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Actor union votes to strike if contract talks go poorly

  • SAG-AFTRA enters contract negotiations with major studios on Wednesday.
  • The union wants better wages and protections from studios using AI to mimic an actor’s likeness.
  • The vote to strike gives the union power to call for a downing of tools should contract negotiations go poorly.

An overwhelming 97.91 percent of nearly 65 000 members of the Screen Actors Guild – American Federation of Television and Radio Artists (SAG-AFTRA) have voted in favour of striking should contract negotiations not conclude in a “fair deal”.

To be clear, SAG-AFTRA isn’t going on strike just yet. The actor union is set to begin negotiations with the Alliance of Motion Picture and Television Producers (AMPTP) on 7th June. Should those negotiations not be in favour of union members, the union has the authority to call for a strike as a result of this vote. The union represents approximately 160 000 actors, announcers, broadcast journalists, dancers, DJs, news writers, news editors, program hosts, puppeteers, recording artists, singers, stunt performers, voiceover artists, and other media professionals.

“The strike authorization votes have been tabulated and the membership joined their elected leadership and negotiating committee in favor of strength and solidarity. I’m proud of all of you who voted as well as those who were vocally supportive, even if unable to vote. Everyone played a part in this achievement,” said SAG-AFTRA president, Fran Drescher.

The negotiations will include a call for higher pay and safeguards against the unauthorised use of artificial intelligence to mimic an actor’s likeness according to a report from Reuters.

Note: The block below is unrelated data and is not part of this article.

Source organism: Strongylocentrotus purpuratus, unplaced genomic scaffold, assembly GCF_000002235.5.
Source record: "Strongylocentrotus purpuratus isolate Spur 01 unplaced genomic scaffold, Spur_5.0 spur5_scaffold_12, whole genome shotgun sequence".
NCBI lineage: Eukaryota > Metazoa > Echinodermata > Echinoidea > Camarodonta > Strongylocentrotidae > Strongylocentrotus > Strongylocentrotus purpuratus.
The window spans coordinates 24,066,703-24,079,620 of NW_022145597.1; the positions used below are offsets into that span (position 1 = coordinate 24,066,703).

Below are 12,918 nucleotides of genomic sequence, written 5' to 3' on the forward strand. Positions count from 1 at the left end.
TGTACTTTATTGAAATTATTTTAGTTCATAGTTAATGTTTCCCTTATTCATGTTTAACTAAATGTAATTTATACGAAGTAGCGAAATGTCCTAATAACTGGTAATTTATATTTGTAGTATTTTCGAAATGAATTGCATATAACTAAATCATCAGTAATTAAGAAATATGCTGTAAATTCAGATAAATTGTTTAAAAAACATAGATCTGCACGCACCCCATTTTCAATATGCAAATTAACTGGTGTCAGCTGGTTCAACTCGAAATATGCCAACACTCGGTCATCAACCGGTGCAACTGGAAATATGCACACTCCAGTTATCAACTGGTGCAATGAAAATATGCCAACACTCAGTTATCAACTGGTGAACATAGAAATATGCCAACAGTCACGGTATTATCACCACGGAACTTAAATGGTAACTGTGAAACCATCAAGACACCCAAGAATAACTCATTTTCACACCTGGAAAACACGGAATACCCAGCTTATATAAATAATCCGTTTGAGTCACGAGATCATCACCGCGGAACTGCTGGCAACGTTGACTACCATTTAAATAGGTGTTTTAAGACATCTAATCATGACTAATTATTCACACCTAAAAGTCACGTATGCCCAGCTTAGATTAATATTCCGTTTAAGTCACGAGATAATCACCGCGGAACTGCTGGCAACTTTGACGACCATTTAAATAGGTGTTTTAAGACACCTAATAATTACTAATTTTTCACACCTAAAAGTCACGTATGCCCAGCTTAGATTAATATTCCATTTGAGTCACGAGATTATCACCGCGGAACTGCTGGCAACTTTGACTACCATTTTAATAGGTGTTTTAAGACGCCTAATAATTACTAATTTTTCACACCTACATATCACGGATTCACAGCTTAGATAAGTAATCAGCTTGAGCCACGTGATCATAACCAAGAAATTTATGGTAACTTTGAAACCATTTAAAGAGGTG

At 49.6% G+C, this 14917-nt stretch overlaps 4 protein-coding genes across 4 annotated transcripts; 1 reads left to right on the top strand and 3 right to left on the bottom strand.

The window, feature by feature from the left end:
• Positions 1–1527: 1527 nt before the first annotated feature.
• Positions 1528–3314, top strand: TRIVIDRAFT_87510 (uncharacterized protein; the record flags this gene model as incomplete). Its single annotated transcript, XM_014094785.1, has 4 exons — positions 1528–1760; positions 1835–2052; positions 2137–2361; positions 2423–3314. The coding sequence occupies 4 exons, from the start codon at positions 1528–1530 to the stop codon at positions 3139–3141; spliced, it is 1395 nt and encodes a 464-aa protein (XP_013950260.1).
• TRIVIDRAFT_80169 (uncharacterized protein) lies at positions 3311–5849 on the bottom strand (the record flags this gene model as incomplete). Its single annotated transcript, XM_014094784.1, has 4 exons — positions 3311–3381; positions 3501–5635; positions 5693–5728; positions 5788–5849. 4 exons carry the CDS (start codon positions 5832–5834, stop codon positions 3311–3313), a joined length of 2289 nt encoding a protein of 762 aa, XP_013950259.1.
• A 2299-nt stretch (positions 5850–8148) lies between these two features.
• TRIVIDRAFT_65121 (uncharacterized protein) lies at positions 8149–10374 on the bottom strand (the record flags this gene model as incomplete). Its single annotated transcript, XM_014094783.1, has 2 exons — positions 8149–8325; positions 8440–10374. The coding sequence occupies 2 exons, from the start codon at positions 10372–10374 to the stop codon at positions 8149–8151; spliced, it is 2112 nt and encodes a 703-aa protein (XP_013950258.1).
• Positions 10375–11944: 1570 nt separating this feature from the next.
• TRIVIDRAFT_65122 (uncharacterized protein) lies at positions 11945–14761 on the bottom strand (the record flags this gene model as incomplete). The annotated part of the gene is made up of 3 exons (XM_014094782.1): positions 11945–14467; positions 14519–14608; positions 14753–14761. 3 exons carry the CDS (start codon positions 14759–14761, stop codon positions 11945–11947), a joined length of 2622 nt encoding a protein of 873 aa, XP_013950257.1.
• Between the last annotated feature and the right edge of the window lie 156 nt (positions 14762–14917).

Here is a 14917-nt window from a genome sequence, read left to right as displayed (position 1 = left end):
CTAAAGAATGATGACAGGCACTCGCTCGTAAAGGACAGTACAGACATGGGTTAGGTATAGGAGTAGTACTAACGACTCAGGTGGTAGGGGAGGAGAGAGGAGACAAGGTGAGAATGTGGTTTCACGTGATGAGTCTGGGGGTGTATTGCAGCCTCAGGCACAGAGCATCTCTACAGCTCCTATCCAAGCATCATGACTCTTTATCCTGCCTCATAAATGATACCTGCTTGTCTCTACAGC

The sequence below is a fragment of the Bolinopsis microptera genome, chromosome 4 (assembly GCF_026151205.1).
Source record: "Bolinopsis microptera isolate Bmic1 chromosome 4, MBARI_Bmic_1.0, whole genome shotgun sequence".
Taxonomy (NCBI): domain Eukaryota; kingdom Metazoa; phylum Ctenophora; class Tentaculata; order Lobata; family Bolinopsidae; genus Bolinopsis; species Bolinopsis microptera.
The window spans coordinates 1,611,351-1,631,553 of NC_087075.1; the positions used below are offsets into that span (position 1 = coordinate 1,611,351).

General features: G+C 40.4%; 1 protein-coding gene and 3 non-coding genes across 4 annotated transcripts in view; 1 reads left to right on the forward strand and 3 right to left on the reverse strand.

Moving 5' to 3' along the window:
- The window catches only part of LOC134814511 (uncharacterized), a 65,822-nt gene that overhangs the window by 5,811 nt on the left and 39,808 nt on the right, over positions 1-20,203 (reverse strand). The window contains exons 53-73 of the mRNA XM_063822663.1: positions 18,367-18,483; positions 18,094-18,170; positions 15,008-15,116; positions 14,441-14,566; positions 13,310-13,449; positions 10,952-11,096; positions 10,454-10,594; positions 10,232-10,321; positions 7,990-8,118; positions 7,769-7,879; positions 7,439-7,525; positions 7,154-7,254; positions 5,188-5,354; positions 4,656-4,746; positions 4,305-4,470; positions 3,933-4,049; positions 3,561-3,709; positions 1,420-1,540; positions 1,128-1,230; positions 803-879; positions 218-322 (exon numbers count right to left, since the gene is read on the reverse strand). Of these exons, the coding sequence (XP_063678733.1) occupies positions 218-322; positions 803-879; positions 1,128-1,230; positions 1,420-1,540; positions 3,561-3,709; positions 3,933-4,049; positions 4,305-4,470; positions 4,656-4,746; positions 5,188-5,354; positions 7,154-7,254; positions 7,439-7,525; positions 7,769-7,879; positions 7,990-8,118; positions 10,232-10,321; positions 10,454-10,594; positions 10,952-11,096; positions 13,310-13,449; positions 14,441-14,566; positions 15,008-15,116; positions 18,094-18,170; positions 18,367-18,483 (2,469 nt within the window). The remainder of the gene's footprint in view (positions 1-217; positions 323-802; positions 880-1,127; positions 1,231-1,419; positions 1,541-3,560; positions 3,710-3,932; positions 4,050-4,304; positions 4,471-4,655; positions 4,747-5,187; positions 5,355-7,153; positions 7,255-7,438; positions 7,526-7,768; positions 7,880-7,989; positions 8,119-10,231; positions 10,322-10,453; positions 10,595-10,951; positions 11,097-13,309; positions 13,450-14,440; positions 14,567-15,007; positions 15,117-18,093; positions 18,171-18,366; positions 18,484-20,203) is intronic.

This is the latest threat of a strike faced by Hollywood production houses. The likes of Netflix, Discovery-Warner and Sony among others have faced stoppages brought about by the Writers Guild of America (WGA) whose members downed tools in May. That strike came after AMPTP didn’t agree to WGA’s terms during contract negotiations.

Studios did avert a potential strike with the Director’s Guild of America at the weekend, but whether it can repeat that success with actor union remains to be seen.

“As we enter what may be one of the most consequential negotiations in the union’s history, inflation, dwindling residuals due to streaming, and generative AI all threaten actors’ ability to earn a livelihood if our contracts are not adapted to reflect the new realities. This strike authorization means we enter our negotiations from a position of strength, so that we can deliver the deal our members want and deserve,” said chief negotiator and national executive director at SAG-AFTRA, Duncan Crabtree-Ireland.

SAG-AFTRA has a lot of power here. While studios can try to hire non-union writers to continue producing content, actors disappearing from shows is a lot harder to deal with. With the streaming wars in full force and every member of the AMPTP trying to lure customers to their platforms, it feels like SAG-AFTRA is the dominating force here.

The WGA strike is still taking place with seemingly no end in sight and productions including Stranger Things and a number of late night talk shows having experienced production stoppages as a result.

[Image – OsloMetX from Pixabay]

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